Grohe

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For the Brazilian goalkeeper, see Marcelo Grohe
Grohe AG
Type Private
Industry Sanitary Fittings
Headquarters Düsseldorf, Germany
Number of locations 130 national representatives, 23 distribution companies (2011)
Area served Worldwide
Key people David J. Haines
(chairman and CEO)
Revenue € 1,405 million (2012)
Operating income € 273 million (2012)
Employees 9,000 (2012)
Website www.grohe.com
Grohe corporate center, in Düsseldorf, Germany

Grohe AG is Europe's largest manufacturer of sanitary fittings, including kitchen and bathroom faucets/taps, and shower systems. Grohe has a worldwide market share of roughly eight percent in this product segment.[1] The Grohe corporate centre is located in Düsseldorf, Germany, and it has offices in many parts of the world, including a US headquarters in Bloomingdale, IL.[2] Grohe has six production sites, with locations in Portugal, Thailand, and Canada, along with three in Germany. The company has 9,000 employees, 3,400 of them working at its Chinese subsidiary Joyou.[3]

History[edit]

1911 until 1990: family-owned[edit]

The company started as a ferric hardware factory in 1911 under the name Berkenhoff & Paschedag, located in Hemer, Germany; it was taken over by Friedrich Grohe in 1936, who focused on sanitary faucets only. Before that, Friedrich used to work for his father's company Hansgrohe, founded in 1901. The first order from outside of Germany came in 1938. In 1948, the company was renamed to Friedrich Grohe Armaturenfabrik. In 1961, by which time the company had purchased a factory in Lahr/Schwarzwald, the company set up its first subsidiary abroad in France. A year later in 1962, Grohe acquired exclusive rights to produce the Moen Mixing Faucet, which mixes hot and cold water with a single lever.

In 1968, Friedrich Grohe sold a 51% stake in the company to International Telephone & Telegraph (ITT). During the '70s, Grohe opened subsidiaries in the US, UK, Holland and Belgium and introduced the ergonomic handshower series Relexa.[4] 1982 saw the beginning of production at the new factory in Hemer-Edelburg. Friedrich Grohe died in 1983; in the following year, his heirs bought back the part of the company which had been sold to ITT. In 1989, there were some additions to the Lahr production site and a new logistics dept was opened at Hemer-Edelburg.[5]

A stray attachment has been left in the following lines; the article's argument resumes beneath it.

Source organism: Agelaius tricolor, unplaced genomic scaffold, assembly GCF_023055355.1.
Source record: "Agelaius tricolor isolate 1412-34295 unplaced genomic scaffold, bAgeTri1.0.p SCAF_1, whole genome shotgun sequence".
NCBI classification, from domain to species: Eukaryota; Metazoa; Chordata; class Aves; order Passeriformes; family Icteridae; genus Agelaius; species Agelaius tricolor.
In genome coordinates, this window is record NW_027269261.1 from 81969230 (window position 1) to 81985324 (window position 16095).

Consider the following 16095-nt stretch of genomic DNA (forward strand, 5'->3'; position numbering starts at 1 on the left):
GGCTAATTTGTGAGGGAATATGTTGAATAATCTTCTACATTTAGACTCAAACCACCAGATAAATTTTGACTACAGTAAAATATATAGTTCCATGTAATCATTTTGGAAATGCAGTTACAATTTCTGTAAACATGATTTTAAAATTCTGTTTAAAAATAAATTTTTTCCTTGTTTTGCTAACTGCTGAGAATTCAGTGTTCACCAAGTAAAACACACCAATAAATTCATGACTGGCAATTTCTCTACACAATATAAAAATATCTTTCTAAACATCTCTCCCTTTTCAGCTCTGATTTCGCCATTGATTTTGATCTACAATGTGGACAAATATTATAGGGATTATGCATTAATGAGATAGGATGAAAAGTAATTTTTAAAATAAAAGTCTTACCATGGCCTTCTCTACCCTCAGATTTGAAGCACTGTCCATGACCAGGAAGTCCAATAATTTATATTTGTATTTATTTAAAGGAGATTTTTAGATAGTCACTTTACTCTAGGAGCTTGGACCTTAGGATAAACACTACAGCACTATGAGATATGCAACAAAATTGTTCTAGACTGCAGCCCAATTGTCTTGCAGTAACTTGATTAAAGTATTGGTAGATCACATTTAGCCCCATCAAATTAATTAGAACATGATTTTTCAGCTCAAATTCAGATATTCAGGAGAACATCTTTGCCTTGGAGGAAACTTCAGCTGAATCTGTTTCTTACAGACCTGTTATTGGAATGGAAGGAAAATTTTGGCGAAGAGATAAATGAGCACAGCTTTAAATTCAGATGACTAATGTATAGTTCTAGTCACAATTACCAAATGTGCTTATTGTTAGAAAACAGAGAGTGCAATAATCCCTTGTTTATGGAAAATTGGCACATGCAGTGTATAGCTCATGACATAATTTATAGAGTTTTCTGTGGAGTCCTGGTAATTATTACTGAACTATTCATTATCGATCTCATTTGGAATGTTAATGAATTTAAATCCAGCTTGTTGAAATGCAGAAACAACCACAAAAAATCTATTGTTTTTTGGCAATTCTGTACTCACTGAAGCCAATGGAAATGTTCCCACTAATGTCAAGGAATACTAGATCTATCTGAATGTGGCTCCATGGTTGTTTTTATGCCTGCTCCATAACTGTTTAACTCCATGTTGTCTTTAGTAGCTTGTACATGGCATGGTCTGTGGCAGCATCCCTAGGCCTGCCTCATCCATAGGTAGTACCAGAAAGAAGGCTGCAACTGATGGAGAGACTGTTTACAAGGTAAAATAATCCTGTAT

1990s and 2000s: involvement of investors[edit]

Grohe Technology Center in Hemer-Edelburg

In 1991, the company bought two other producers of faucets: Herzberger Armaturen GmbH from the Brandenburg region and Armaturenfabrik H. D. Eichelberg & Co. GmbH at Iserlohn in Westphalia. Grohe was also restructured as a public limited company. By taking over the DAL group in 1994, the company acquired a production site in Porta Westfalica, Westphalia; at the same time, the company also acquired Tempress Ltd. of Mississauga in Ontario (Canada). At the Hemer site, new technology and factory control facilities were opened; in 1996 saw the company expand to Portugal and Thailand. A new design centre followed at the Hemer site in 1997.

In 1998, a group of investors working with BC Partners bought all available Grohe shares and delisted the company in the following year, making the Grohe Holding GmbH company, owned by BC partners, into the majority owner of Grohe AG in 1999. BC partners sold the company to a consortium of investors from the Texas Pacific Group and CSFB Private Equity (a subsidiary of the Swiss Credit Suisse banking group) five years later in 2004.

In 2005, Franz Müntefering, chairman of the then ruling German Social Democratic party (SPD), sparked a debate on capitalism by designating foreign private equity firms as "locusts".[6] He made TPG-owned Grohe his main example. The "locust" metaphor remained popular in German politics and media for years while the German government cited Grohe as an example for a successful turnaround only three years later.[7]

The company’s sales and profit figures had been stagnating for years, leading to a programme of savings as of 2005. Around 500 production jobs were cut at sites in Germany and the Herzberg factory was closed; the sites in Thailand and Portugal were expanded considerably. Through 2008, investments totalling 130 million euros were made in Germany in the area of production technology and logistics.

2010-present: recent history[edit]

Grohe Kitchen Faucet Veris 1